Businessman's life term changed to death after appeal

Chia Kee Chen, seen here in 2014, murdered his wife's former lover in an attack that the court called "undeniably vicious and brutal".
Chia Kee Chen, seen here in 2014, murdered his wife's former lover in an attack that the court called "undeniably vicious and brutal".LIANHE ZAOBAO FILE PHOTO

A 58-year-old businessman who was originally given life imprisonment for the "bloody and brutal" murder of his wife's former lover was sentenced to hang yesterday after the apex court overturned the earlier decision and allowed an appeal by prosecutors for the death penalty.

A three-judge Court of Appeal said the actions of Chia Kee Chen "exhibited such viciousness and such a blatant disregard for the life of the deceased, and are so grievous an affront to humanity and so abhorrent that the death penalty is the appropriate, indeed the only adequate sentence".

The court noted that the death penalty, being the "final and ter-minal sentence", should be imposed only after "the most anxious consideration".

Chia abducted the victim, material analyst Dexmon Chua Yizhi, 37, near his Choa Chu Kang flat, forced him into the back of a van and severely assaulted him between Dec 28 and Dec 29, 2013.

The Singaporean had an accomplice, Indonesian Febri Irwansyah Djatmiko, 35, who fled the country.

A second accomplice, Chua Leong Aik, 67, who drove the van, is serving a five-year term.

The victim's body was later dumped in a military live firing area in Lim Chu Kang.


Explaining its reasons for imposing the death sentence, the court said Chia was the mastermind as he wanted to exact revenge on the victim for carrying on an affair with his wife, who is 52 this year.

Although the defence argued that Febri was the one who inflicted the blows, the court pointed out that he was doing so under Chia's directions.

"One who hires an assassin to kill another or who otherwise controls a killer cannot be less culpable than the one who does the killing," said Chief Justice Sundaresh Menon, who delivered the judgment.

The court added that Chia did not tell Febri to stop attacking the victim, but joined in the assault.

The court also said Chia showed a high degree of planning and premeditation. He was familiar with the victim's movements, recruited accomplices, procured a van and knew where to dump the body.

The attack on the victim was "undeniably vicious and brutal", said the court. Almost every facial bone, from the victim's eye socket to the lower jaw, was fractured. Blood was found on the ceiling, rear door and side of the van.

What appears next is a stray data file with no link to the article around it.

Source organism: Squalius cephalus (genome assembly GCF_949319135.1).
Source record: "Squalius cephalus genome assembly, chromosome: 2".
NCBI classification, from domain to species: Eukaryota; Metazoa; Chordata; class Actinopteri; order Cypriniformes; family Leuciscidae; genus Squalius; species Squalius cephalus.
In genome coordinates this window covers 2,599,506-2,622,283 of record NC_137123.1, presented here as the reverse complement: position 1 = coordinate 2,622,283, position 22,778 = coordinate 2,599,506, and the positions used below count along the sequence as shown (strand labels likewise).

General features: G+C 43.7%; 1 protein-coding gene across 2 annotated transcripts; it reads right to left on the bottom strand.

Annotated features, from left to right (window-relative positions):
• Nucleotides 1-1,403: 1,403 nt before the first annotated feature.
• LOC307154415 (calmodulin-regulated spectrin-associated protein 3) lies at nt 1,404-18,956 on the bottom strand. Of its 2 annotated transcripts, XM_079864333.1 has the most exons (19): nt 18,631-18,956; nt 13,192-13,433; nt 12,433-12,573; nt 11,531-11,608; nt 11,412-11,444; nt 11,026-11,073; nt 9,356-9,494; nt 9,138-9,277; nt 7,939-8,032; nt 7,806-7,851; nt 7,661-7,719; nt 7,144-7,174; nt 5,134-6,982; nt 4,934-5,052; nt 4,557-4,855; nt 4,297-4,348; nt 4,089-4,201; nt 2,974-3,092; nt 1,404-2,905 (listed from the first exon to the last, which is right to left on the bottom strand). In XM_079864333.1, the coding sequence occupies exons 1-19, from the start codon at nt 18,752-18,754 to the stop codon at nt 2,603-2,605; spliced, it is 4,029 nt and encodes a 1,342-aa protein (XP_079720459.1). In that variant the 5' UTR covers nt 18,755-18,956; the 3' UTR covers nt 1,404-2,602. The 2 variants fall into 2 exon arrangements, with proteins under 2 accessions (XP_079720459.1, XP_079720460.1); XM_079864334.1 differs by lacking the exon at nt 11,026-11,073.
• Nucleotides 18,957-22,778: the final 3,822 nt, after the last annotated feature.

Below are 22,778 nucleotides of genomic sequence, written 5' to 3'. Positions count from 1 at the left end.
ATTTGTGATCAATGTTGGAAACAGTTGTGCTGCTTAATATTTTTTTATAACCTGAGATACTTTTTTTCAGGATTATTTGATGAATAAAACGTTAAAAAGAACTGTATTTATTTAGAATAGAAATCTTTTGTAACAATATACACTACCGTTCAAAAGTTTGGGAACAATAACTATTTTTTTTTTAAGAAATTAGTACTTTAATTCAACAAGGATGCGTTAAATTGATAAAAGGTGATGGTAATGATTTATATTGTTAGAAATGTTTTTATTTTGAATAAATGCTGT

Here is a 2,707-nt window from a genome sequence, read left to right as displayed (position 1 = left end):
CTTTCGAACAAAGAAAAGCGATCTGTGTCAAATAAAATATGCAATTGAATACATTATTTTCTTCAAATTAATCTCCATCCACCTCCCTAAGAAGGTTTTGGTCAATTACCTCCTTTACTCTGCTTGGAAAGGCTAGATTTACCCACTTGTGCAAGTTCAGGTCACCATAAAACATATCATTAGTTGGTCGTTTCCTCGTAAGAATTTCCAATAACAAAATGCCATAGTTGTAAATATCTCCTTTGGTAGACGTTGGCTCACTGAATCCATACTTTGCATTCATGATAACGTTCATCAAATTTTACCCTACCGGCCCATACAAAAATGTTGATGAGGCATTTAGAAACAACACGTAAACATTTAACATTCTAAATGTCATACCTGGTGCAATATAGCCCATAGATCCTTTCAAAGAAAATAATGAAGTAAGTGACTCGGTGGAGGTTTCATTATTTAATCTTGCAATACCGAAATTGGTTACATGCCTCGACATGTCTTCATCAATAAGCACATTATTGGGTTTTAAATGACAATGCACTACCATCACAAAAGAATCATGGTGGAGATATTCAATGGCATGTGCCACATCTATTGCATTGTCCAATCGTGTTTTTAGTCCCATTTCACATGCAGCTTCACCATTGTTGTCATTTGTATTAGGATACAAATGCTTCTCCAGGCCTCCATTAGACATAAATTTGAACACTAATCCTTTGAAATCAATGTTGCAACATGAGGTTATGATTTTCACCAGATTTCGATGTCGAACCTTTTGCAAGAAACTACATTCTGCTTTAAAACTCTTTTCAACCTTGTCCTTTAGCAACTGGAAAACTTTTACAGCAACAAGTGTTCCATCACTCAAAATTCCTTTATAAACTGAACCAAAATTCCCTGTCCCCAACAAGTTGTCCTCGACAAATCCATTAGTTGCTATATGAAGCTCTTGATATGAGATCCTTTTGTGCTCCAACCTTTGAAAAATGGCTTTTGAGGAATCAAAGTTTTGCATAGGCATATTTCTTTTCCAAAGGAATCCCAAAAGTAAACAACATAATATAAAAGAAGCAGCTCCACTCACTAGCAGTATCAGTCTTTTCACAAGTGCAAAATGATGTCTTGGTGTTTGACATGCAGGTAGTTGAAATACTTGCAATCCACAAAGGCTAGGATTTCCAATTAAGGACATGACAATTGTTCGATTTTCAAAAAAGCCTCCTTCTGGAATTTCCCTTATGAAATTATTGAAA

The court also noted that after dumping the body and washing the van, Chia calmly left for Malaysia with his wife and daughters for a holiday, using the opportunity to take Febri out of Singapore.

Referring to Chua's police statements, the court said the picture that emerged was that Chia wanted the victim to suffer as much as possible. "The only regret that Chia ever expressed was that the deceased had died before he could cause the deceased even more suffering."

Two similar cases


In 2004, freelance Taoist priest Tony Koh Zhan Quan, 36, and coffee shop assistant Lim Poh Lye, 44, were charged with the murder of a scrap car dealer, who was stabbed seven times.

The body of Mr Bock Tuan Thong, 56, was found stuffed in the boot of a Mercedes-Benz in a multi-storey carpark in Boon Keng Road.

In 2005, after a 12-day trial, a High Court judge cleared the duo of murder and found them guilty of the lesser offence of robbery with hurt.

Lim was sentenced to the maximum jail term of 20 years with 24 cane strokes, and Koh, 15 years with 20 strokes.

The prosecution appealed, arguing that the trial judge had erred in interpreting the law.

A three-judge Court of Appeal agreed and convicted the duo of murder, which carried the mandatory death penalty at the time.


In 2010, Jabing Kho was convicted of murder and sentenced to the mandatory death penalty by the High Court for bashing to death a Chinese national while robbing him.

His appeal was dismissed in 2011, but he was given a lifeline as hangings were put on hold when the Government began a review of the mandatory death penalty that year.

In 2013, changes to the law kicked in, giving judges discretion to impose life imprisonment in certain murder cases.

Kho applied to be re-sentenced, and was given life imprisonment. The prosecution appealed against the decision.

In 2015, a five-judge Court of Appeal ruled, three to two, that Kho would hang.

The landmark decision provided guidelines on when the death penalty was warranted and when it was not mandatory.

A version of this article appeared in the print edition of The Straits Times on June 28, 2018, with the headline 'Businessman's life term changed to death after appeal'. Subscribe